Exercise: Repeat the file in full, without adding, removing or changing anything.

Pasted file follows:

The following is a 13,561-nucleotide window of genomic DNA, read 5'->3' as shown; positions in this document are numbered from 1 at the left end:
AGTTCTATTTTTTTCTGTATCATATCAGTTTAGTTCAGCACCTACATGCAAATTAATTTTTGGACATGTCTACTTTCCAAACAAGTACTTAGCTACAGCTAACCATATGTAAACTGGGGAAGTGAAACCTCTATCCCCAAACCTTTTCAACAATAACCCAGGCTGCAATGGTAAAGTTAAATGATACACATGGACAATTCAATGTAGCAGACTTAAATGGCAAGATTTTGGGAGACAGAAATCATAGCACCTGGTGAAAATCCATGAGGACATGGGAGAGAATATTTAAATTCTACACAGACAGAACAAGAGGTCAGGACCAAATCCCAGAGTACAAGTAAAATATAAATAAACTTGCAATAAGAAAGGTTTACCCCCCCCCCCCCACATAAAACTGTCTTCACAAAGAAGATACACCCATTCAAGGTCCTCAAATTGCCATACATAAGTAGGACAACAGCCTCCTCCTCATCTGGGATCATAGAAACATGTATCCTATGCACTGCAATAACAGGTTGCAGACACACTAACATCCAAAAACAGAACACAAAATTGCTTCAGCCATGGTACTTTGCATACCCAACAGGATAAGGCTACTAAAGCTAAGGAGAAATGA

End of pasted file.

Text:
The following is a 13,561-nucleotide window of genomic DNA, read 5'->3' as shown; positions in this document are numbered from 1 at the left end:
AGTTCTATTTTTTTCTGTATCATATCAGTTTAGTTCAGCACCTACATGCAAATTAATTTTTGGACATGTCTACTTTCCAAACAAGTACTTAGCTACAGCTAACCATATGTAAACTGGGGAAGTGAAACCTCTATCCCCAAACCTTTTCAACAATAACCCAGGCTGCAATGGTAAAGTTAAATGATACACATGGACAATTCAATGTAGCAGACTTAAATGGCAAGATTTTGGGAGACAGAAATCATAGCACCTGGTGAAAATCCATGAGGACATGGGAGAGAATATTTAAATTCTACACAGACAGAACAAGAGGTCAGGACCAAATCCCAGAGTACAAGTAAAATATAAATAAACTTGCAATAAGAAAGGTTTACCCCCCCCCCCCCACATAAAACTGTCTTCACAAAGAAGATACACCCATTCAAGGTCCTCAAATTGCCATACATAAGTAGGACAACAGCCTCCTCCTCATCTGGGATCATAGAAACATGTATCCTATGCACTGCAATAACAGGTTGCAGACACACTAACATCCAAAAACAGAACACAAAATTGCTTCAGCCATGGTACTTTGCATACCCAACAGGATAAGGCTACTAAAGCTAAGGAGAAATGA